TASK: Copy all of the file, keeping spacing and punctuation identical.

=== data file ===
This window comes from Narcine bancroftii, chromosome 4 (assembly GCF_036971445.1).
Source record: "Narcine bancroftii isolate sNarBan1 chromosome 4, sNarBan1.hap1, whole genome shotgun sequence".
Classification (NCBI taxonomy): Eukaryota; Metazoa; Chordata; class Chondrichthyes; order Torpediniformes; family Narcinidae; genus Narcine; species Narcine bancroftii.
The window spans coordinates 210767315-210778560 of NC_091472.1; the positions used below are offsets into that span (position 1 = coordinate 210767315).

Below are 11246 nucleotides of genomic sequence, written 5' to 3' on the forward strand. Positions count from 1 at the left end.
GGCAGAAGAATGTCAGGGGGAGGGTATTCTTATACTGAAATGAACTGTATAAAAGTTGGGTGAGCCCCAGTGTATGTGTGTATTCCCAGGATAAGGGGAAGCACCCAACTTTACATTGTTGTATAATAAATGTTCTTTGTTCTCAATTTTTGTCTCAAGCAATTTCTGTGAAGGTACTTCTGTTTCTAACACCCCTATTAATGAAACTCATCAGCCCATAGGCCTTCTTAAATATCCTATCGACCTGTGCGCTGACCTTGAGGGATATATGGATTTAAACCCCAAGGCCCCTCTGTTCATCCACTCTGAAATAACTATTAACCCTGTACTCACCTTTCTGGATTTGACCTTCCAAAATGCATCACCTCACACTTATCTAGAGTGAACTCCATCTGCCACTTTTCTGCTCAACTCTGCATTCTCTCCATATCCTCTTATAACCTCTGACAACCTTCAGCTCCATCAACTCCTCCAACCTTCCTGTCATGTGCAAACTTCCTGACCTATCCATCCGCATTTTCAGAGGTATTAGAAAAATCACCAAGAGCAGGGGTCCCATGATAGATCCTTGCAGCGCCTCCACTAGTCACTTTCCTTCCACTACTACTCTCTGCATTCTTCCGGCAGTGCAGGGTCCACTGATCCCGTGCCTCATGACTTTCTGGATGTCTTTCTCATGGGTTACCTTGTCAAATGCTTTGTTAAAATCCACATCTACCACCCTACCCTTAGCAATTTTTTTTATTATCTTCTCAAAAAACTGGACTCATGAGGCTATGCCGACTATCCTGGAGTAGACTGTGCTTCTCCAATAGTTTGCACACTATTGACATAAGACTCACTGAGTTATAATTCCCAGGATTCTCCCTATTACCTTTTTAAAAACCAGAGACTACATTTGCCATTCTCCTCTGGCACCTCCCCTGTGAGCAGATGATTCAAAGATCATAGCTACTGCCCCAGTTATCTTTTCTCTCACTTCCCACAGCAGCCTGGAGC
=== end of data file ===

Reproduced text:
This window comes from Narcine bancroftii, chromosome 4 (assembly GCF_036971445.1).
Source record: "Narcine bancroftii isolate sNarBan1 chromosome 4, sNarBan1.hap1, whole genome shotgun sequence".
Classification (NCBI taxonomy): Eukaryota; Metazoa; Chordata; class Chondrichthyes; order Torpediniformes; family Narcinidae; genus Narcine; species Narcine bancroftii.
The window spans coordinates 210767315-210778560 of NC_091472.1; the positions used below are offsets into that span (position 1 = coordinate 210767315).

Below are 11246 nucleotides of genomic sequence, written 5' to 3' on the forward strand. Positions count from 1 at the left end.
GGCAGAAGAATGTCAGGGGGAGGGTATTCTTATACTGAAATGAACTGTATAAAAGTTGGGTGAGCCCCAGTGTATGTGTGTATTCCCAGGATAAGGGGAAGCACCCAACTTTACATTGTTGTATAATAAATGTTCTTTGTTCTCAATTTTTGTCTCAAGCAATTTCTGTGAAGGTACTTCTGTTTCTAACACCCCTATTAATGAAACTCATCAGCCCATAGGCCTTCTTAAATATCCTATCGACCTGTGCGCTGACCTTGAGGGATATATGGATTTAAACCCCAAGGCCCCTCTGTTCATCCACTCTGAAATAACTATTAACCCTGTACTCACCTTTCTGGATTTGACCTTCCAAAATGCATCACCTCACACTTATCTAGAGTGAACTCCATCTGCCACTTTTCTGCTCAACTCTGCATTCTCTCCATATCCTCTTATAACCTCTGACAACCTTCAGCTCCATCAACTCCTCCAACCTTCCTGTCATGTGCAAACTTCCTGACCTATCCATCCGCATTTTCAGAGGTATTAGAAAAATCACCAAGAGCAGGGGTCCCATGATAGATCCTTGCAGCGCCTCCACTAGTCACTTTCCTTCCACTACTACTCTCTGCATTCTTCCGGCAGTGCAGGGTCCACTGATCCCGTGCCTCATGACTTTCTGGATGTCTTTCTCATGGGTTACCTTGTCAAATGCTTTGTTAAAATCCACATCTACCACCCTACCCTTAGCAATTTTTTTTATTATCTTCTCAAAAAACTGGACTCATGAGGCTATGCCGACTATCCTGGAGTAGACTGTGCTTCTCCAATAGTTTGCACACTATTGACATAAGACTCACTGAGTTATAATTCCCAGGATTCTCCCTATTACCTTTTTAAAAACCAGAGACTACATTTGCCATTCTCCTCTGGCACCTCCCCTGTGAGCAGATGATTCAAAGATCATAGCTACTGCCCCAGTTATCTTTTCTCTCACTTCCCACAGCAGCCTGGAGC